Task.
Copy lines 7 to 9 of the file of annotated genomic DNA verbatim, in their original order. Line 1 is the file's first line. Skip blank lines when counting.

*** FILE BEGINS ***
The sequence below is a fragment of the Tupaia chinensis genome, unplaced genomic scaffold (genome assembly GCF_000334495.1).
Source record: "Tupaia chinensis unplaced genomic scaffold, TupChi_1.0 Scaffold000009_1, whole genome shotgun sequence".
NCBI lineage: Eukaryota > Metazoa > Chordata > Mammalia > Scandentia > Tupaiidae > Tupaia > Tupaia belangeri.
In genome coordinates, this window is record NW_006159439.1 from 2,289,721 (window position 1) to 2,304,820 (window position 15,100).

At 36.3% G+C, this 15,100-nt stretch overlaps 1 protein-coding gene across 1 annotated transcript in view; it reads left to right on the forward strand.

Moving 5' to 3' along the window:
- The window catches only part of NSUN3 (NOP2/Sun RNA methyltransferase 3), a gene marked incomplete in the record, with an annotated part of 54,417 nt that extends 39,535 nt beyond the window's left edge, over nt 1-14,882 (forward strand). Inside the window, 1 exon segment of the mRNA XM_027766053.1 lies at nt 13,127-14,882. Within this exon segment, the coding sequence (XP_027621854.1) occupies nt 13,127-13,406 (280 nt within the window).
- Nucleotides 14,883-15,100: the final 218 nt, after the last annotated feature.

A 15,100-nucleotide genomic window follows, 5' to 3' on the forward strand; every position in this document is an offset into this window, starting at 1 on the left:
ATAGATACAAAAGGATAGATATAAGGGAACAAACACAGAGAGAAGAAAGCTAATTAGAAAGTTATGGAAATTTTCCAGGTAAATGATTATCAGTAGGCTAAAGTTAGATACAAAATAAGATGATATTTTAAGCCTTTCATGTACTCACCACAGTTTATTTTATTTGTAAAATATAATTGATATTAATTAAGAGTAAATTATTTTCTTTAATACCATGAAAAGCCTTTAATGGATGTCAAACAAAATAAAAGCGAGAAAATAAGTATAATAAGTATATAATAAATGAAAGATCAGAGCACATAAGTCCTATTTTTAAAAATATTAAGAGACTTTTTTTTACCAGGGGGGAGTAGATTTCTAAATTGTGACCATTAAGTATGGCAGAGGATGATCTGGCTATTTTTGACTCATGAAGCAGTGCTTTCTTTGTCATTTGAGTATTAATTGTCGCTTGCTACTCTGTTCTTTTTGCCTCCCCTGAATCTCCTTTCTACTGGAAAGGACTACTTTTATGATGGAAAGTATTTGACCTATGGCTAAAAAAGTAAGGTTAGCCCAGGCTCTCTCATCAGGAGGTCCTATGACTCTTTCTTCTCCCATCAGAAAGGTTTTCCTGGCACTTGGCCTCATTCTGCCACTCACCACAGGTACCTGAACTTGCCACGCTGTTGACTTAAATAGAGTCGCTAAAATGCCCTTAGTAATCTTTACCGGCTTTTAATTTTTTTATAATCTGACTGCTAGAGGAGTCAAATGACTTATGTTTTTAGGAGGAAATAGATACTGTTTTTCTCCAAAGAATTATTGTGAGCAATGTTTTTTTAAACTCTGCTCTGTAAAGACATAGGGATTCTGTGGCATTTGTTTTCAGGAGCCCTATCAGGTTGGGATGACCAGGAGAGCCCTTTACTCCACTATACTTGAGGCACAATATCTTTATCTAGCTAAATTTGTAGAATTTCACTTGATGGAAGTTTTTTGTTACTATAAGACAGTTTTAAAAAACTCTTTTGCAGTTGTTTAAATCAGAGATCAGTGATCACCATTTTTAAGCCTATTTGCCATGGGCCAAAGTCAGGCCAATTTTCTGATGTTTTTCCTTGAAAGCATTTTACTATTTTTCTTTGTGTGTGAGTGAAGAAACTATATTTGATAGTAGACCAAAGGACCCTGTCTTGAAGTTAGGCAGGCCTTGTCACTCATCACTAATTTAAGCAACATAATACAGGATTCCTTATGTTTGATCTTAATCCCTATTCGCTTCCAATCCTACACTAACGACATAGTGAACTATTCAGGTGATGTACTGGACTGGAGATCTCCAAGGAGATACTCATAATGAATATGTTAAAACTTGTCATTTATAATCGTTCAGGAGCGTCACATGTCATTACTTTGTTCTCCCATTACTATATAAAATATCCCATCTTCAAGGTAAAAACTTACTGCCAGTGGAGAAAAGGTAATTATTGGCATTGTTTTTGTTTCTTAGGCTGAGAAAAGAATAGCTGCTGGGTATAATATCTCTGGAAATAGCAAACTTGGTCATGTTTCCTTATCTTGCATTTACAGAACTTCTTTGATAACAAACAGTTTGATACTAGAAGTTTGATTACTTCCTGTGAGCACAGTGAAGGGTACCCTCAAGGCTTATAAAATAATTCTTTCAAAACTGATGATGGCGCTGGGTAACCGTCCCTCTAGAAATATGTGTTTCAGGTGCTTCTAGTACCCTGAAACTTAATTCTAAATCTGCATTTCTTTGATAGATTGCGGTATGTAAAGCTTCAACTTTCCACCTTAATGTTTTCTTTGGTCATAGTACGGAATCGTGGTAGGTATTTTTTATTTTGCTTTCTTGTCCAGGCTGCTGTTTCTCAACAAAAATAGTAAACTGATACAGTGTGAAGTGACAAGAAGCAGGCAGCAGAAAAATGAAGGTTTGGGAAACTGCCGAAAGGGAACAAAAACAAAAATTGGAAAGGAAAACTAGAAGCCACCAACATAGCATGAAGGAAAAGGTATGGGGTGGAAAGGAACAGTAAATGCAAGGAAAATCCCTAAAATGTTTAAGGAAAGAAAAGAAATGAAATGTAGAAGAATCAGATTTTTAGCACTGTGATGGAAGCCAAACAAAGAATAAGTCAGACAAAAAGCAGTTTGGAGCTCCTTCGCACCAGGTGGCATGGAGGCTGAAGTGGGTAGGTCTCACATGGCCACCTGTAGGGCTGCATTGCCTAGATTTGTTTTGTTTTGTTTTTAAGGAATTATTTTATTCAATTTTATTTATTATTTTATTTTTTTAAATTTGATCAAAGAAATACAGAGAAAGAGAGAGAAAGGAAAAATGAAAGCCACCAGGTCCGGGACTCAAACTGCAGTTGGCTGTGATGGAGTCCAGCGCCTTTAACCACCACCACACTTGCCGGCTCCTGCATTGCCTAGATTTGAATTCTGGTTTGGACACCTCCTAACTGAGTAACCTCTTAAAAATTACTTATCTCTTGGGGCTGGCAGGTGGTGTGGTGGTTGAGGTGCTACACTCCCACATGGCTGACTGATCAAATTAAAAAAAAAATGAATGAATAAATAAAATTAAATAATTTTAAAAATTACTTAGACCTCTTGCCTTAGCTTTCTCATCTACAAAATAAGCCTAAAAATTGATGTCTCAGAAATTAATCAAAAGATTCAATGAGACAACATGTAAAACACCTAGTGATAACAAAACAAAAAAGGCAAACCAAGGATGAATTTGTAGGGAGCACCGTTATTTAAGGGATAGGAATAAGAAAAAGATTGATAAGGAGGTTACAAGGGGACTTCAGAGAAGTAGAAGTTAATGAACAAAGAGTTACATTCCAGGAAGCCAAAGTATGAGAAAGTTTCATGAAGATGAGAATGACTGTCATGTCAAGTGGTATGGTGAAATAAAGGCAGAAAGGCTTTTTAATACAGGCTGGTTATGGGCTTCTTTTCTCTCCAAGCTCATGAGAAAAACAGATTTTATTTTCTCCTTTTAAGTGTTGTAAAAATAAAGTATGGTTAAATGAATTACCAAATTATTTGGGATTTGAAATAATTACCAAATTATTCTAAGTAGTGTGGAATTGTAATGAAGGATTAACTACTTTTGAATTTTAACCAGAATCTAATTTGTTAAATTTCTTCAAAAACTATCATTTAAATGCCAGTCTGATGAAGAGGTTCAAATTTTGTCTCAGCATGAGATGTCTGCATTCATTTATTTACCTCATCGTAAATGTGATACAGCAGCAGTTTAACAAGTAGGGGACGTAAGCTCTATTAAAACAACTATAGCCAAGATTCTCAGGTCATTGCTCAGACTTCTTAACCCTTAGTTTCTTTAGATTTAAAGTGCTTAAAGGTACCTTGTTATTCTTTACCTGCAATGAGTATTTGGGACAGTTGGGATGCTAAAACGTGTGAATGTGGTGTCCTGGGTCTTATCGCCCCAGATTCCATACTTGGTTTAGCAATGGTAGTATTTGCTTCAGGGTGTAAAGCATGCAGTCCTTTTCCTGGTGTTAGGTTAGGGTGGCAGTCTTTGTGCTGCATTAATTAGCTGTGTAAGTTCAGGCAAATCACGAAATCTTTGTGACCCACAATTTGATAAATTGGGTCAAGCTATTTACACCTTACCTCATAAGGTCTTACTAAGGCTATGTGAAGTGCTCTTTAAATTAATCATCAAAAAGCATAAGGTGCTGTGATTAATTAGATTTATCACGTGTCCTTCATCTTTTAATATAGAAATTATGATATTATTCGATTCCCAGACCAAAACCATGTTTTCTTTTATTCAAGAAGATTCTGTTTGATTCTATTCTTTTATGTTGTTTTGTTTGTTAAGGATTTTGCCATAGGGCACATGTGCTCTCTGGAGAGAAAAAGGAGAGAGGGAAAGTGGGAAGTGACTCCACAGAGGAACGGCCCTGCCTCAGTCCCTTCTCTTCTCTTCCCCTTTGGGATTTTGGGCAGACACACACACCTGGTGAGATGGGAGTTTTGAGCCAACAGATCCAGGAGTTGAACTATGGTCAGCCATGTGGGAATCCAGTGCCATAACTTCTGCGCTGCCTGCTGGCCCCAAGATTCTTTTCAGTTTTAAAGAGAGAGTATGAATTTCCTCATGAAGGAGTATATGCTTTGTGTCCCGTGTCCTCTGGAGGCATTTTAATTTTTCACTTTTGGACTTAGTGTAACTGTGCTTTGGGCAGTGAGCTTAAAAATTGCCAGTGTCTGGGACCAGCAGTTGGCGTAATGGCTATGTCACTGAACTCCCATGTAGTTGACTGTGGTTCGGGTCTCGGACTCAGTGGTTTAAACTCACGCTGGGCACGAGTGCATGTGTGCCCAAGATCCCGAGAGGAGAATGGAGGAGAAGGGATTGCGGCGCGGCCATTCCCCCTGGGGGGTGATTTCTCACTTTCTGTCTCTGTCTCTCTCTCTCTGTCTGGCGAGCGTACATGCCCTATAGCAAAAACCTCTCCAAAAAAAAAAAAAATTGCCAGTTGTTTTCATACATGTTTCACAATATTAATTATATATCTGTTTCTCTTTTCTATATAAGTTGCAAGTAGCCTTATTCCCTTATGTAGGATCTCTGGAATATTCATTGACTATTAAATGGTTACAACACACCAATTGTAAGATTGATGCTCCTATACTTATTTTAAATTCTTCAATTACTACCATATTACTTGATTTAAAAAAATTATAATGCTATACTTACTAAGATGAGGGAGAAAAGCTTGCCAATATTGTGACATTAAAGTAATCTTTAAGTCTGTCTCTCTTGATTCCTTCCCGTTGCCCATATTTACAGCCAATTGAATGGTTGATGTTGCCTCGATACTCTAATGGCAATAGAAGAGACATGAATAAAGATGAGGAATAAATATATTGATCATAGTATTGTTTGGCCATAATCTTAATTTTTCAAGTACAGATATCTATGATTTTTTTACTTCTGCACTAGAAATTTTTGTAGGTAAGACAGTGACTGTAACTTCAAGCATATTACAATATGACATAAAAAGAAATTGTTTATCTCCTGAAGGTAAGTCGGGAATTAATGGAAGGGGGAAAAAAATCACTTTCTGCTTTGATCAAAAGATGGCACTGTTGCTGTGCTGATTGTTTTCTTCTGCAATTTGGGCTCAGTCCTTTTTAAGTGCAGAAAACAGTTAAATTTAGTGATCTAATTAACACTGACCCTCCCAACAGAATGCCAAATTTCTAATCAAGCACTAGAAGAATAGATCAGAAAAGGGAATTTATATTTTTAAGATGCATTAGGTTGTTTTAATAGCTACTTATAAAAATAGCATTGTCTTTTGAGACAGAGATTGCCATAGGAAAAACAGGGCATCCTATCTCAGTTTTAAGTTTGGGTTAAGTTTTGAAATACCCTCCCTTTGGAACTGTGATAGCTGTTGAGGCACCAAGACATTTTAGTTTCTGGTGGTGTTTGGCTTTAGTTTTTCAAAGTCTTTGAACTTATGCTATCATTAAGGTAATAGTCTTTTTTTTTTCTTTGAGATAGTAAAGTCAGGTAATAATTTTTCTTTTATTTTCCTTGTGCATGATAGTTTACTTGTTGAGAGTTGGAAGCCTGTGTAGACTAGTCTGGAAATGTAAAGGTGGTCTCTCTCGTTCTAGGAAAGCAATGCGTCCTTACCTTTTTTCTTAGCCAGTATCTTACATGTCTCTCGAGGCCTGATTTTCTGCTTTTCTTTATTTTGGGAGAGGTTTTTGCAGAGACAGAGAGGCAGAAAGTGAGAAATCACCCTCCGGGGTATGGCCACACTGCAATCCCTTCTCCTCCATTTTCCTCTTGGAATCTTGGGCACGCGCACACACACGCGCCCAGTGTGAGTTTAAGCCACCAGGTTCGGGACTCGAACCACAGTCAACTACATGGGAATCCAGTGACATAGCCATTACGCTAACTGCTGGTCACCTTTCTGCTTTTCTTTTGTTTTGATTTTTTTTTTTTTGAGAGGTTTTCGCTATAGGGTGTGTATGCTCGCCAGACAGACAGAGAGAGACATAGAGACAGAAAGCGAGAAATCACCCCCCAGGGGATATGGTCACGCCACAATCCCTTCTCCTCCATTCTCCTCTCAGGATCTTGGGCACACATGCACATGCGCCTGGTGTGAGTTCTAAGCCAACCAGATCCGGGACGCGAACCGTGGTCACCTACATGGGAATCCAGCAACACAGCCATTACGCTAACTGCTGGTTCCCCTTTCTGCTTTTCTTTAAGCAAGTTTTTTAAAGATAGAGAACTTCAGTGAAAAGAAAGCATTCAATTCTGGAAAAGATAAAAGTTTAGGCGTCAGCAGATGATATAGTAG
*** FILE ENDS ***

- The window catches only part of NSUN3 (NOP2/Sun RNA methyltransferase 3), a gene marked incomplete in the record, with an annotated part of 54,417 nt that extends 39,535 nt beyond the window's left edge, over nt 1-14,882 (forward strand). Inside the window, 1 exon segment of the mRNA XM_027766053.1 lies at nt 13,127-14,882. Within this exon segment, the coding sequence (XP_027621854.1) occupies nt 13,127-13,406 (280 nt within the window).
- Nucleotides 14,883-15,100: the final 218 nt, after the last annotated feature.

A 15,100-nucleotide genomic window follows, 5' to 3' on the forward strand; every position in this document is an offset into this window, starting at 1 on the left: